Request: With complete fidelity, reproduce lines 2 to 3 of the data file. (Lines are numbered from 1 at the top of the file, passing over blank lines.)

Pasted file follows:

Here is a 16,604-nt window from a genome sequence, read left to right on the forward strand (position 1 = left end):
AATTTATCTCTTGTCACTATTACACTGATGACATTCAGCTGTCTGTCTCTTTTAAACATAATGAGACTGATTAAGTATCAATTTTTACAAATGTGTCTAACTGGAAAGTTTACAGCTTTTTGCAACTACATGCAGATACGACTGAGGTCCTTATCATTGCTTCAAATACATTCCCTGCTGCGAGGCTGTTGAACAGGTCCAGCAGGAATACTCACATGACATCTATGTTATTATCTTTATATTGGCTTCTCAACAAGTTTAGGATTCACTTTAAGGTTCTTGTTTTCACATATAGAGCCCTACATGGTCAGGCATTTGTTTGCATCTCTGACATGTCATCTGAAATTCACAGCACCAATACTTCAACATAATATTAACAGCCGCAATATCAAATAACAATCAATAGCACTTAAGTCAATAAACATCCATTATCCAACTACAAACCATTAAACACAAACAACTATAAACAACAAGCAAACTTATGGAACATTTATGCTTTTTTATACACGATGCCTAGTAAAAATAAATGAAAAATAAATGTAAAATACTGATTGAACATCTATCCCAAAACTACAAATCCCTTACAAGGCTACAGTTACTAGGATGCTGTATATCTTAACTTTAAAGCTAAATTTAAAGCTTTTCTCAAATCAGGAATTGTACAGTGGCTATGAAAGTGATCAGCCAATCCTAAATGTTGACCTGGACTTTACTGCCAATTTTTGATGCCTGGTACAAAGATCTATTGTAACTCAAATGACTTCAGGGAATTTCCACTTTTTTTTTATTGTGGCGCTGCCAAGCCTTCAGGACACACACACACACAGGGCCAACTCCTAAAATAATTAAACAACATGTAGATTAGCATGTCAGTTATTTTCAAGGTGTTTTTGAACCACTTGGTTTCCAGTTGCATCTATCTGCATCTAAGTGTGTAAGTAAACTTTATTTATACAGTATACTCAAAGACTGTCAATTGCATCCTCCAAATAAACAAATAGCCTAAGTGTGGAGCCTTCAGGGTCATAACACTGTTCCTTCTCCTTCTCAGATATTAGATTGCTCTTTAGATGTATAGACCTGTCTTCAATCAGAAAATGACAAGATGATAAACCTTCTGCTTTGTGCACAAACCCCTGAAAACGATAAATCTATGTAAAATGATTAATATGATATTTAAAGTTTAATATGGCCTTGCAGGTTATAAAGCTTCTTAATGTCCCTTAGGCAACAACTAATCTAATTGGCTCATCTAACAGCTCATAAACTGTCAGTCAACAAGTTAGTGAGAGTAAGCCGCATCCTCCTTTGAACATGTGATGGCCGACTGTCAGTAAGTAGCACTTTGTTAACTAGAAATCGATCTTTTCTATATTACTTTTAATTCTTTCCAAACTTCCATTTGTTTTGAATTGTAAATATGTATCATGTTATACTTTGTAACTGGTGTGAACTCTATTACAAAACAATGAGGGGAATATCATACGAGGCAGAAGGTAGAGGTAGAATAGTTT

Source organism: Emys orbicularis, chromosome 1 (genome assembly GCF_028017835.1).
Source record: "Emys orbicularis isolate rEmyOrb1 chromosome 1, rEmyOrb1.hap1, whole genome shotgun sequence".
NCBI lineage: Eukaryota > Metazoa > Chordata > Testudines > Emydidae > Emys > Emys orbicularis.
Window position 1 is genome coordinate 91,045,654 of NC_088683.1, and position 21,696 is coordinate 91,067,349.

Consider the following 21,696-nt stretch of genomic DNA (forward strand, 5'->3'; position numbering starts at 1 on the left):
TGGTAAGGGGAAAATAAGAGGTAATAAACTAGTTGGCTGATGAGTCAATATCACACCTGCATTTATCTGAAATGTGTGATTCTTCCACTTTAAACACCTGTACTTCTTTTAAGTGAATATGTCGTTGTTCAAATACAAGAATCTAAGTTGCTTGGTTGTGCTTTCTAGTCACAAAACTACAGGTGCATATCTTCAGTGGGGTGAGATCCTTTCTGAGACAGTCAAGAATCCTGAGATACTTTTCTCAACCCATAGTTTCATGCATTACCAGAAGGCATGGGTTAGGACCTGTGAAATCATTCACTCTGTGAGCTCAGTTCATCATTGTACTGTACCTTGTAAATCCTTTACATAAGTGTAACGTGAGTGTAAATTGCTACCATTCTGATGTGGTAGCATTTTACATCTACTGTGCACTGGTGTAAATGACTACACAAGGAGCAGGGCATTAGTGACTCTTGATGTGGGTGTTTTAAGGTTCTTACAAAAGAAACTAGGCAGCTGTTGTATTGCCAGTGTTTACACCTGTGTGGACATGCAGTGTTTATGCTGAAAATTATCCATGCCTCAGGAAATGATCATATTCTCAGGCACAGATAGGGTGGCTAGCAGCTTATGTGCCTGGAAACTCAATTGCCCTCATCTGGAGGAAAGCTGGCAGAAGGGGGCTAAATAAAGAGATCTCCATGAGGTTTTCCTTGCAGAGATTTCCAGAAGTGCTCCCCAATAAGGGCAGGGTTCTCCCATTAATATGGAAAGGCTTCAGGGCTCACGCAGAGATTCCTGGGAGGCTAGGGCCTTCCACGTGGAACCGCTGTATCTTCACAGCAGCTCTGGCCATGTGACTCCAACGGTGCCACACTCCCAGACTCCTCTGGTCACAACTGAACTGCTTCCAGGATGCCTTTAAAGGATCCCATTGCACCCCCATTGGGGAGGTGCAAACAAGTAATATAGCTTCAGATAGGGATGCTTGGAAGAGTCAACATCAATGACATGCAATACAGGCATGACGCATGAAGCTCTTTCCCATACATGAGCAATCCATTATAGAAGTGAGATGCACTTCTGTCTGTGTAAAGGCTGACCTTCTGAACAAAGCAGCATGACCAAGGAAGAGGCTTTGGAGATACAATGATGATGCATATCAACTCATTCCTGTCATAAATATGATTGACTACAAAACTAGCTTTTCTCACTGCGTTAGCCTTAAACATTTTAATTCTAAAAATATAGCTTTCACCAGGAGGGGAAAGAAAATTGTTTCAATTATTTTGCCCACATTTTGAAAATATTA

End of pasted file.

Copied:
AATTTATCTCTTGTCACTATTACACTGATGACATTCAGCTGTCTGTCTCTTTTAAACATAATGAGACTGATTAAGTATCAATTTTTACAAATGTGTCTAACTGGAAAGTTTACAGCTTTTTGCAACTACATGCAGATACGACTGAGGTCCTTATCATTGCTTCAAATACATTCCCTGCTGCGAGGCTGTTGAACAGGTCCAGCAGGAATACTCACATGACATCTATGTTATTATCTTTATATTGGCTTCTCAACAAGTTTAGGATTCACTTTAAGGTTCTTGTTTTCACATATAGAGCCCTACATGGTCAGGCATTTGTTTGCATCTCTGACATGTCATCTGAAATTCACAGCACCAATACTTCAACATAATATTAACAGCCGCAATATCAAATAACAATCAATAGCACTTAAGTCAATAAACATCCATTATCCAACTACAAACCATTAAACACAAACAACTATAAACAACAAGCAAACTTATGGAACATTTATGCTTTTTTATACACGATGCCTAGTAAAAATAAATGAAAAATAAATGTAAAATACTGATTGAACATCTATCCCAAAACTACAAATCCCTTACAAGGCTACAGTTACTAGGATGCTGTATATCTTAACTTTAAAGCTAAATTTAAAGCTTTTCTCAAATCAGGAATTGTACAGTGGCTATGAAAGTGATCAGCCAATCCTAAATGTTGACCTGGACTTTACTGCCAATTTTTGATGCCTGGTACAAAGATCTATTGTAACTCAAATGACTTCAGGGAATTTCCACTTTTTTTTTATTGTGGCGCTGCCAAGCCTTCAGGACACACACACACACAGGGCCAACTCCTAAAATAATTAAACAACATGTAGATTAGCATGTCAGTTATTTTCAAGGTGTTTTTGAACCACTTGGTTTCCAGTTGCATCTATCTGCATCTAAGTGTGTAAGTAAACTTTATTTATACAGTATACTCAAAGACTGTCAATTGCATCCTCCAAATAAACAAATAGCCTAAGTGTGGAGCCTTCAGGGTCATAACACTGTTCCTTCTCCTTCTCAGATATTAGATTGCTCTTTAGATGTATAGACCTGTCTTCAATCAGAAAATGACAAGATGATAAACCTTCTGCTTTGTGCACAAACCCCTGAAAACGATAAATCTATGTAAAATGATTAATATGATATTTAAAGTTTAATATGGCCTTGCAGGTTATAAAGCTTCTTAATGTCCCTTAGGCAACAACTAATCTAATTGGCTCATCTAACAGCTCATAAACTGTCAGTCAACAAGTTAGTGAGAGTAAGCCGCATCCTCCTTTGAACATGTGATGGCCGACTGTCAGTAAGTAGCACTTTGTTAACTAGAAATCGATCTTTTCTATATTACTTTTAATTCTTTCCAAACTTCCATTTGTTTTGAATTGTAAATATGTATCATGTTATACTTTGTAACTGGTGTGAACTCTATTACAAAACAATGAGGGGAATATCATACGAGGCAGAAGGTAGAGGTAGAATAGTTT

Source organism: Emys orbicularis, chromosome 1 (genome assembly GCF_028017835.1).